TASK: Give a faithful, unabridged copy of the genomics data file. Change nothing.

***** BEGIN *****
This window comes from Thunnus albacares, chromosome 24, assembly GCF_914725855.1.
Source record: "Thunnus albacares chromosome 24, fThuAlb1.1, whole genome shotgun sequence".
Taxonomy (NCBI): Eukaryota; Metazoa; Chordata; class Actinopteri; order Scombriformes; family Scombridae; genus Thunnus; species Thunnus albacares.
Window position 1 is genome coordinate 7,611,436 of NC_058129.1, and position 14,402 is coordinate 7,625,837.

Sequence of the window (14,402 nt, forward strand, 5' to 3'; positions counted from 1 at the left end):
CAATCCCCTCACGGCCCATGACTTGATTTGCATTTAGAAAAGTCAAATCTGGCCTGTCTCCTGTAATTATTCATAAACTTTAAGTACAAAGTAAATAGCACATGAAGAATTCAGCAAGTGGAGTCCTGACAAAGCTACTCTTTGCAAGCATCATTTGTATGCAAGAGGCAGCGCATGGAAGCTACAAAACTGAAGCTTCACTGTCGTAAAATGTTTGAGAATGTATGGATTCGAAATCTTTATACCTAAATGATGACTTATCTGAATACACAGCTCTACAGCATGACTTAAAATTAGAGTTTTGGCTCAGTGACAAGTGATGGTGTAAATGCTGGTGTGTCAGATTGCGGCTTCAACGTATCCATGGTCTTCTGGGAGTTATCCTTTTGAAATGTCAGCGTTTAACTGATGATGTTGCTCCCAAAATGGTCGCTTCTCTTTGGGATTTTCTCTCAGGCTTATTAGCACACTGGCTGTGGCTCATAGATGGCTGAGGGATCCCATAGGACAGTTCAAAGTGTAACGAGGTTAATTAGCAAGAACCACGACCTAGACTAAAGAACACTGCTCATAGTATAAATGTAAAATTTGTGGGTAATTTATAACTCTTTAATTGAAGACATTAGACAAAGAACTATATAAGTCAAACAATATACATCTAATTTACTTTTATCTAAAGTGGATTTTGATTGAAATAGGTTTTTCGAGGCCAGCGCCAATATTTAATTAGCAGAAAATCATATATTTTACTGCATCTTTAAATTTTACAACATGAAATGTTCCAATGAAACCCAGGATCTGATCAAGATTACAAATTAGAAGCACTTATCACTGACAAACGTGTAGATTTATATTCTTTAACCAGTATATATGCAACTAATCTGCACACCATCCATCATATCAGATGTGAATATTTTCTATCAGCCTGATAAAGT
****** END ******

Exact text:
This window comes from Thunnus albacares, chromosome 24, assembly GCF_914725855.1.
Source record: "Thunnus albacares chromosome 24, fThuAlb1.1, whole genome shotgun sequence".
Taxonomy (NCBI): Eukaryota; Metazoa; Chordata; class Actinopteri; order Scombriformes; family Scombridae; genus Thunnus; species Thunnus albacares.
Window position 1 is genome coordinate 7,611,436 of NC_058129.1, and position 14,402 is coordinate 7,625,837.

Sequence of the window (14,402 nt, forward strand, 5' to 3'; positions counted from 1 at the left end):
CAATCCCCTCACGGCCCATGACTTGATTTGCATTTAGAAAAGTCAAATCTGGCCTGTCTCCTGTAATTATTCATAAACTTTAAGTACAAAGTAAATAGCACATGAAGAATTCAGCAAGTGGAGTCCTGACAAAGCTACTCTTTGCAAGCATCATTTGTATGCAAGAGGCAGCGCATGGAAGCTACAAAACTGAAGCTTCACTGTCGTAAAATGTTTGAGAATGTATGGATTCGAAATCTTTATACCTAAATGATGACTTATCTGAATACACAGCTCTACAGCATGACTTAAAATTAGAGTTTTGGCTCAGTGACAAGTGATGGTGTAAATGCTGGTGTGTCAGATTGCGGCTTCAACGTATCCATGGTCTTCTGGGAGTTATCCTTTTGAAATGTCAGCGTTTAACTGATGATGTTGCTCCCAAAATGGTCGCTTCTCTTTGGGATTTTCTCTCAGGCTTATTAGCACACTGGCTGTGGCTCATAGATGGCTGAGGGATCCCATAGGACAGTTCAAAGTGTAACGAGGTTAATTAGCAAGAACCACGACCTAGACTAAAGAACACTGCTCATAGTATAAATGTAAAATTTGTGGGTAATTTATAACTCTTTAATTGAAGACATTAGACAAAGAACTATATAAGTCAAACAATATACATCTAATTTACTTTTATCTAAAGTGGATTTTGATTGAAATAGGTTTTTCGAGGCCAGCGCCAATATTTAATTAGCAGAAAATCATATATTTTACTGCATCTTTAAATTTTACAACATGAAATGTTCCAATGAAACCCAGGATCTGATCAAGATTACAAATTAGAAGCACTTATCACTGACAAACGTGTAGATTTATATTCTTTAACCAGTATATATGCAACTAATCTGCACACCATCCATCATATCAGATGTGAATATTTTCTATCAGCCTGATAAAGT